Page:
The Bible in Coptic
Christianity reached Egypt in the times of the Apostles and, according to tradition, St. Mark himself brought Christianity to the Egyptians about the middle of the first century. The Coptic language, which is the last stage of the Egyptian language, and whose alphabet was mostly derived from the Greek alphabet in the second century BCE, was one of the first languages to translate the New Testament and then the entire Bible as early as the second and third centuries respectively. While the Scriptures were translated into various dialects of Coptic (Akhmimic, Lycopolitan, Mesokemic, Fayyumic, Sahidic, and Bohairic) the most lasting and widely spread Coptic versions of the Bible were written in Sahidic and Bohairic.
Sahidic was the Coptic dialect used for administration and literature in Christian Egypt, being widely used across the country from the fourth to the twelfth century CE. One of the most important centers of production of Sahidic manuscripts was the Christian scriptorium in the town of Touton (ancient Tebtunis), situated in the southern part of the Fayyum oasis. During the eighth and ninth centuries, this scriptorium produced a large number of manuscripts, many of which were donated to the nearby monastery of the Archangel Michael at Phantoou (el-Hamuli), located further north in the Fayyum. Other Touton manuscripts were found at the White Monastery near Sohag, suggesting close ties between these two Egyptian monastic settlements during the Middle Ages.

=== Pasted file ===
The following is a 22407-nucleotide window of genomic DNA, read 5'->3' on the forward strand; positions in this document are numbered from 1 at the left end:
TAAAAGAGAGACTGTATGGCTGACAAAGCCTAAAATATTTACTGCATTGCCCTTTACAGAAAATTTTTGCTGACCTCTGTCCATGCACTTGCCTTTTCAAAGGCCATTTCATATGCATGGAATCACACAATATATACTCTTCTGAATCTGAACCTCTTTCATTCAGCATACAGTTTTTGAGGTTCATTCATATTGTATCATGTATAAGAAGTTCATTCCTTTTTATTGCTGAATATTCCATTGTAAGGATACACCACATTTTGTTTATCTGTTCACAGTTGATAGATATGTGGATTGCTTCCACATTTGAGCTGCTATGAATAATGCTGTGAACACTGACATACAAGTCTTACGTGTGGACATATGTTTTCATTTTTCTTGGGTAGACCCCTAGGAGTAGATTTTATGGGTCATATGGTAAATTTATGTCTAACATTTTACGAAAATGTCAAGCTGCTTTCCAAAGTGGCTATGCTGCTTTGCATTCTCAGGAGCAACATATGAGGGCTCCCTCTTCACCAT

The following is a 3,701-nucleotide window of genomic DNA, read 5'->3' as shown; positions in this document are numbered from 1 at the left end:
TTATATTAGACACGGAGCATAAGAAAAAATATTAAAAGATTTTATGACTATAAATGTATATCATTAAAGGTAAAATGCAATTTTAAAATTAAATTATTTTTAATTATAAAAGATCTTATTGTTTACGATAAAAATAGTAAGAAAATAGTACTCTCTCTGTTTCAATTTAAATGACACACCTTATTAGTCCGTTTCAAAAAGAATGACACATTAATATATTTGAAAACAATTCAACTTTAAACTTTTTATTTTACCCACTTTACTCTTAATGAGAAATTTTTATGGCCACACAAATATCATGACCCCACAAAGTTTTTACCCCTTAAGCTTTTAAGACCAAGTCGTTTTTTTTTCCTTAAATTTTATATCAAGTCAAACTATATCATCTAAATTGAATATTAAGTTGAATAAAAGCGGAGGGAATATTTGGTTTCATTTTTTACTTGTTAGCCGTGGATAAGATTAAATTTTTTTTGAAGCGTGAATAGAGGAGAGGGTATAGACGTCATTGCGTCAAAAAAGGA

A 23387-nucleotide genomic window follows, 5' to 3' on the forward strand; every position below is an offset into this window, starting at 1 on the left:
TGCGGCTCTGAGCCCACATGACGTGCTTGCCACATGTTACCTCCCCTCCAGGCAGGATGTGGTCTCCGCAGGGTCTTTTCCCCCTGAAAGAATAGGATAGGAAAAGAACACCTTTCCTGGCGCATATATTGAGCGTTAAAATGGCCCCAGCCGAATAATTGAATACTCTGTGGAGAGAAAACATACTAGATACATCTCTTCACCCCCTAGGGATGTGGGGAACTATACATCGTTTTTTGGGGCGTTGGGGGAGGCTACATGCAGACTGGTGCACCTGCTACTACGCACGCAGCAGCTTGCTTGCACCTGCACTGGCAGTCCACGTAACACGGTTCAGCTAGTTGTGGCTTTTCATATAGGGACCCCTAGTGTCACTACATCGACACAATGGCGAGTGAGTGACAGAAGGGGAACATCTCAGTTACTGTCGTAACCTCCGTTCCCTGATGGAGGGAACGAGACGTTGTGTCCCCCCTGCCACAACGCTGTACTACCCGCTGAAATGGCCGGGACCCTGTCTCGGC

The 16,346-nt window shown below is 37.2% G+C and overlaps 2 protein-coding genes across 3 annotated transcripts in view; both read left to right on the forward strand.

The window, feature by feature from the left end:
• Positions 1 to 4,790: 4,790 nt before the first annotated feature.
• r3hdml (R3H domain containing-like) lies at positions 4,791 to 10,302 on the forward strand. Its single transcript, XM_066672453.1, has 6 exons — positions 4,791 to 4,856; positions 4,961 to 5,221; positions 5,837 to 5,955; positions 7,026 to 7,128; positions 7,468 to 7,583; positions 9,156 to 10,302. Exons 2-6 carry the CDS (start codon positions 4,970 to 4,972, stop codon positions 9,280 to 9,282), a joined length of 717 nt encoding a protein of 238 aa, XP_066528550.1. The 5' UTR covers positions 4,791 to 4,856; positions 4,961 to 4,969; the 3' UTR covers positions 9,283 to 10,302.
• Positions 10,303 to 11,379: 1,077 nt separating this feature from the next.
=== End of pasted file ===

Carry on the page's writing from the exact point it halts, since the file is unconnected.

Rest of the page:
The two images displayed below are from two small Sahidic codices that were found along with three other Sahidic codices of similar size in a jar unearthed near the so-called Step Pyramid at Saqqara around the year 1924. These three manuscript are held at the Chester Beatty Library, Dublin. The early dating of these manuscripts, late sixth or early seventh century, is based on the dating of some coins found with the manuscripts from the reigns of Justinian (527-565) and, perhaps, Maurice (582-602).
The Bohairic dialect was used in northern Egypt, particularly in the area of the Delta. It is the only Coptic dialect used from the Middle Ages onward, being still in used today as the liturgical language of the Coptic Church. Unfortunately, there are very few extant Bohairic manuscripts from the earliest period of the Coptic literary production, that is, from the fourth to the sixth century CE.
Below are images of three pages (5v, 4r, and 5r) from a codex written in Bohairic containing school exercises in the form of a syllabary, that is, an instructional tool consisting of consonant-vowel combinations arranged in alphabetic order, and some extracts from the Scriptures: the beginning of the Paul's Epistle to the Romans and the first verse of the Book of Job. Originally, this codex consisted of four bifolia (pairs of conjugated leaves), of which two remain together, sewed on the middle line with a single loop of light-brown two-strand cord from the bottom of the page, tied at the back with an elaborate knot.
On the left, 5v consist of two columns: the left column contains a series of syllables, followed by a list of biblical names; the right one contains the beginning of St. Paul's Epistle to the Romans. On fol. 4r the series of syllables with final sigma has been repeated with a rho added after the initial consonants.
The Greek Bible
The Byzantine Bible